That Magnetic Dog Magnetic Maze We LOVE printables around here and lately Mr. Printables has been our “go to” for printables. If you’re like me you might get tired of printing them over and over. This idea is so simple but is a great way to play with printables over and over or while traveling. Slip your printable maze into the page protector and place the paper clip on top Use the magnet underneath to guide the paper clip through the maze You could glue a handdrawn character or print out one to the paper clip and make it more 3D using this idea Another way to reuse your printables even beyond mazes is to use the same setup with the page protector but just use dry erase markers on the top. It can easily be wiped off again and again. Mazes can be found at Mr.
Roller Coaster: Marla Frazee: 9780152057442: Amazon.com: Books Prehistoric Animal Adaptations The audio, illustrations, photos, and videos are credited beneath the media asset, except for promotional images, which generally link to another page that contains the media credit. The Rights Holder for media is the person or group credited. Writers Rick Crosslin Mauren Carroll Editors Amy Grossman, National Geographic Society Maral Tashjian Patricia Norris, National Geographic Society Educator Reviewers Judy Scotchmoor Mark H. Expert Reviewers Glenn W. Other Special thanks to Eduardo Abreu, Kevin Allen, Hannah Bloch, Dierdre Bevington-Attardi, Allen Carroll, Richard Easby, Mary Fortney, Jeanne Fink, Susan White Frazier, Jacquie Hollister, Melissa Jordan, Tricia Kane, Eric Lindstrom, Cindy Olson, Gilberto Pilmentel, Susan Poulton, Susan Reeve, Jodi Vender, and Bill Warren
TOPScience: Magnetism #33 Complete Master List for #33 Magnetism: Key: (1st/2nd/3rd) denote needed quantities: (1st) enough for 1 student doing all activities; (2nd) enough for 30 students working in self-paced pairs; (3rd) enough for 30 students working in pairs on the same lesson. Starred* items may be purchased below. Magnetism Class Kit book and magnets NOT included, please order separately WE SUPPLY all items in our above Starter Kit in quantities that serve up to 30 students working in 15 lab pairs: YOU SUPPLY other materials as detailed above. Aluminum Foil regular strength, 20 square feet x 12 inches rolls Buy aluminum foil here as a convenience item, or for less in many grocery stores. Batteries size-D, alkaline These are basic workhorse brands, available everywhere. Clay - modeling oil-based, non-drying Sold by the 100 gram stick, about 1/4 cup, in assorted colors (our choice). Clothespins wooden, spring-action These are handy lab items to keep in stock. Cups - plastic 9 or 10 ounce; clear, flexible, plastic Thread
Other resources available through the science curriculum office: Roller Coasters Science for Kids: Balancing Robot (FREE Printable) Here’s a super fun science activity that really gets kids thinking! Children will explore balance and center of gravity by creating a balancing robot! Follow our Science for Kids Pinterest board! *This activity was originally published on June 1, 2014 and has since been updated. This balancing robot science exploration has always been a huge favorite among my students! Materials for Balancing Robot Science Activity How to Make the Balancing Robot Print out the free printable on a sheet of white card stock, and color the robots if you’d like. To make the robot balance you’ll want to stick two pennies onto the hands of the robot. Here’s how we did it: Flip your robot over to the back. Press a penny onto each hand. Stick some more poster putty on the pennies. Press the second robot onto the back. Now you’ve got your balancing robot! Exploring Balance and Center of Gravity Here’s the fun part! Lucy’s favorite place was her nose! Other Resources for Exploring Balance and Center of Gravity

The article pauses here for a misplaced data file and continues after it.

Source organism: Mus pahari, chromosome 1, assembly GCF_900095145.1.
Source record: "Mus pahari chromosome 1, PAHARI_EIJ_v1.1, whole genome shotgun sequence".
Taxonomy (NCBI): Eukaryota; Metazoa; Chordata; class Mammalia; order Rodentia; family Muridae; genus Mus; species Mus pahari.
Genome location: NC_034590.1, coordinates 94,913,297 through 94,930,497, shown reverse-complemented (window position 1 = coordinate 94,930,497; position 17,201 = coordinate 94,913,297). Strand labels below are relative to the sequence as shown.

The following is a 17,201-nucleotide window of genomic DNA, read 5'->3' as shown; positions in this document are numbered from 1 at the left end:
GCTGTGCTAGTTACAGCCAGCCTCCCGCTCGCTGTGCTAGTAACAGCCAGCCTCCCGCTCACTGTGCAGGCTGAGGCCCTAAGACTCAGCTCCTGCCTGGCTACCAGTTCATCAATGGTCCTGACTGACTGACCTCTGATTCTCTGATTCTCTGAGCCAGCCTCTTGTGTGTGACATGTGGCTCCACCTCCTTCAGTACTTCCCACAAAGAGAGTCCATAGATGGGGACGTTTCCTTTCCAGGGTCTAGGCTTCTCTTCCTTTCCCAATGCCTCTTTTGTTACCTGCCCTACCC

15 Easy Catapults to Make With Kids Making a catapult with kids starts out as a craft and ends with a fun activity! Add a target or a competitive goal and now you have a game. It might possibly be the perfect toy! 15 DIY Catapults All these catapults to make at home use everyday objects – hopefully you won’t have to buy a thing! These are in order as seen in the photo above with a few bonus catapults at the end. Plastic Spoon Catapult – Housing a Forrest starts us off with the simplest version of them all! Tinker Toy Catapult – Get out that cherished set and make an easy catapult! Dragon Slayer Catapult – There is a whole story behind this simple (and large) catapult from Frugal Fun for Boys. Tissue Box Catapult – This simple machine uses pencils and an empty tissue box from Spoonful. Paper Plate Target Game – This catapult game will have paper balls landing and math ensuing. Catapult Goal Game – This simple DIY game from Toddler Approved is catapult fun on a tabletop scale. Catapult Science Catapult Projectiles for Kids